Activities like cleaning, particularly without the use of high-efficiency particulate air (HEPA) filter-equipped vacuum cleaners, could also stir up particles and contribute to high PM levels. Furthermore, materials used in office furnishings, flooring, or wall coverings may also emit particles into the indoor environment.

Individual activities can significantly impact PM levels: actions such as vaping in the office, smoking next to doorways and windows, or frequently opening windows to busy streets invite these pollutants into the workspace. Thus, maintaining good office etiquette can also contribute to lower PM10 and PM2.5 levels indoors.

PM10 vs PM2.5: The Health Impacts

The main difference between PM10 and PM2.5 is their size, but this difference in size also means they have different properties and health impacts. 

PM10 are small enough to be inhaled and can be detrimental to human health, but are usually filtered out in the throat and nasal passages. 

On the other hand, PM2.5, also known as fine particles, are so small that they can penetrate the lungs and enter the bloodstream, causing a variety of health problems such as respiratory issues, and worsening existing heart and lung conditions.

Summary of Differences

  PM10 PM2.5
Aerodynamic Diameter Smaller than 10 micrometers (μm) Smaller than 2.5 micrometers (μm)
Description Coarse dust Fine dust
Sources Wind-blown dust, crushing/grinding operations, agricultural works, industrial emissions, road traffic Burning of fossil fuels, vehicle emissions, power plants, industrial processes, residential wood burning, forest fires, agricultural burning
Health Impacts Can be inhaled and cause health issues, but is usually filtered out in the throat and nasal passages Can penetrate the lungs, enter the bloodstream, and cause respiratory issues and worsen heart and lung conditions
Indoor Sources Any type of combustion - primarily cooking (such as from office kitchens or cafeterias) Sweeping, carpets, mud / dust being brought indoors from people's shoes

PM10 and PM2.5 in IAQ Monitoring

Monitoring the levels of both PM10 and PM2.5 in the indoor air helps maintain a healthy indoor environment. The type, size, and concentration of PM can often give clues about the sources, their potential health impacts, and strategies for their control.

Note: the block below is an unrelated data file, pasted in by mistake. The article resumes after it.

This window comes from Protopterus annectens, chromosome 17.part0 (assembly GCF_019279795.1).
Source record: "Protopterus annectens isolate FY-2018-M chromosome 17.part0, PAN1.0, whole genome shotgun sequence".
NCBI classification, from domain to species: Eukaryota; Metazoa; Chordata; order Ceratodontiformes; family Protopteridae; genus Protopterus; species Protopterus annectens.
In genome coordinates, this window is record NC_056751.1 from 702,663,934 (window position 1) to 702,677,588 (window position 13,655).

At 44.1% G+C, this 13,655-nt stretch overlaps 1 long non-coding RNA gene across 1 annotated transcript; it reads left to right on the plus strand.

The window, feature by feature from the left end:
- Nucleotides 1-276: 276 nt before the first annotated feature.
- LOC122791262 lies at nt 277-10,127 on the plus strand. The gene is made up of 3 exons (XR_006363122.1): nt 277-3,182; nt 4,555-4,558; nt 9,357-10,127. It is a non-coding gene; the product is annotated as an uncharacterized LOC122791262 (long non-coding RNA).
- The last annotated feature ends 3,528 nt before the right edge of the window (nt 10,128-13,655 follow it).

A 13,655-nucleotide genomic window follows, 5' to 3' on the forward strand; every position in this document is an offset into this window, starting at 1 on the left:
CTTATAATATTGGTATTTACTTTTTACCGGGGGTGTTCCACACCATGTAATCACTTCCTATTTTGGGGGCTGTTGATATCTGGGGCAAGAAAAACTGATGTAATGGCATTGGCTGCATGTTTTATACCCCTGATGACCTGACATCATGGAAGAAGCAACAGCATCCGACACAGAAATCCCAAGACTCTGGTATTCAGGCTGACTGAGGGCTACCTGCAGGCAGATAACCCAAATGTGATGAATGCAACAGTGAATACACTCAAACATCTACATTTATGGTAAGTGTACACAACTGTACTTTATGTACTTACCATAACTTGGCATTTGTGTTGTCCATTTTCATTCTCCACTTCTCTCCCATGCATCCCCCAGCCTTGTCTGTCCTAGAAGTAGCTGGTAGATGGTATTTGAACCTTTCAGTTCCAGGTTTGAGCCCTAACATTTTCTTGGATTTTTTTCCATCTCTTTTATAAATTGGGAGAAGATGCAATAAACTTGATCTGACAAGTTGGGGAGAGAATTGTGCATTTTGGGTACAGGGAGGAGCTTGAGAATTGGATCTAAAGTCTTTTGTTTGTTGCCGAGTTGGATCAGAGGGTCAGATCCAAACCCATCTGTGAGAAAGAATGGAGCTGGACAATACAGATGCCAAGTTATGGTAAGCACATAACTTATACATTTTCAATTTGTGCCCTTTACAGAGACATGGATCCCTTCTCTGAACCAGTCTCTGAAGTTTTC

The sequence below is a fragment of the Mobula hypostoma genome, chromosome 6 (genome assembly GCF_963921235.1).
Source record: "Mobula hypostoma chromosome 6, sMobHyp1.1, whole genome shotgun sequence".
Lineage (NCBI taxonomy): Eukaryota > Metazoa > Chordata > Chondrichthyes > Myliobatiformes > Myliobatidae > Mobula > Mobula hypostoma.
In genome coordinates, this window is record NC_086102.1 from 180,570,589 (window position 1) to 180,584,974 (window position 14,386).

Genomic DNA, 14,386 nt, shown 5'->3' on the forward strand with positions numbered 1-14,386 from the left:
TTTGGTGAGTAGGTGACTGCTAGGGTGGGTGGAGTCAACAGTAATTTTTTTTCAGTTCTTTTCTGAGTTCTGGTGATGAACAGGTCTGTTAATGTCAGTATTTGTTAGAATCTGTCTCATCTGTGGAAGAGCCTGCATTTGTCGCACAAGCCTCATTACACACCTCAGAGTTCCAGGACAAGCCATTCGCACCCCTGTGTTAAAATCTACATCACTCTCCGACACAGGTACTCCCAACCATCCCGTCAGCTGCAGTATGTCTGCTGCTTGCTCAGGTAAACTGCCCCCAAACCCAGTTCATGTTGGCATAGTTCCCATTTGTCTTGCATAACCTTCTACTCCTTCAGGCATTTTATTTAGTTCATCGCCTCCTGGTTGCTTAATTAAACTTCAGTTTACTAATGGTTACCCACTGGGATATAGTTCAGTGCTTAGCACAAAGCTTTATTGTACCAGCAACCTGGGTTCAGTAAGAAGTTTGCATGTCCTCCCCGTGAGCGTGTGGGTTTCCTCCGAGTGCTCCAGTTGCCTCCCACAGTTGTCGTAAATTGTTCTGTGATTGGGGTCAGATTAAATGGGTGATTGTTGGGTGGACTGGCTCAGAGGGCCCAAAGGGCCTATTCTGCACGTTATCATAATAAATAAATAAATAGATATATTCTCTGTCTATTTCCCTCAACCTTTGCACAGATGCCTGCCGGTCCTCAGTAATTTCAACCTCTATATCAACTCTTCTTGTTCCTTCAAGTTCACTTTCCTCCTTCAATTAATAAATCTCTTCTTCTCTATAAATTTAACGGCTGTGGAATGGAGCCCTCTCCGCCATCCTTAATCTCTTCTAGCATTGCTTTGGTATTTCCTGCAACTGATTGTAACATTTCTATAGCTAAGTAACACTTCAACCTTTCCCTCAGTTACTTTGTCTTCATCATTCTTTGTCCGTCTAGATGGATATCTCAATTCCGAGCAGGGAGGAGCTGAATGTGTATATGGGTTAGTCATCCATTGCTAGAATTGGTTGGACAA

Continuous monitoring over long periods of time can be particularly useful to detect unusual changes in PM concentrations – which can be especially important in instances where external events contribute to their increased levels, such as during wildfire seasons or periods of high outdoor pollution. 

When evaluating commercial IAQ monitors, ensure you choose an IAQ monitor that can detect both PM10 and PM2.5, which will provide a comprehensive understanding of your indoor air quality.

What about PM1 and PM0.1?

When discussing particulate matter, you might also come across references to PM1, PM0.1, etc. Just like PM10 and PM2.5, these refer to the particle sizes in ambient or indoor air. PM1 represents particles with an aerodynamic diameter smaller than 1 μm, PM0.1 represents those smaller than 0.1 μm, and so forth.

While it's possible in theory to measure such ultrafine particles, keep in mind the practical limitations of measurement. Most personal and commercial monitors use laser light scattering technology to detect particulate matter, and the accuracy of particulate matter detection primarily relies on the performance of said laser light. The physical limit of laser light wavelength limits how small of a particle can be measured and would typically not be accurate with particles smaller than 0.3 μm. Some monitors can accurately measure PM0.1, but they would be using other technology - and you should inquire further to understand which tech is being used to validate such claims.

Moreover, even if some devices provide data points for PM1 or similar sizes, it’s pertinent to question the practicality of this information. The health or environmental impacts of different sizes of particulate matter, and therefore, the guidelines for good or bad levels of these pollutants, are predominantly based on studies on PM10 and PM2.5.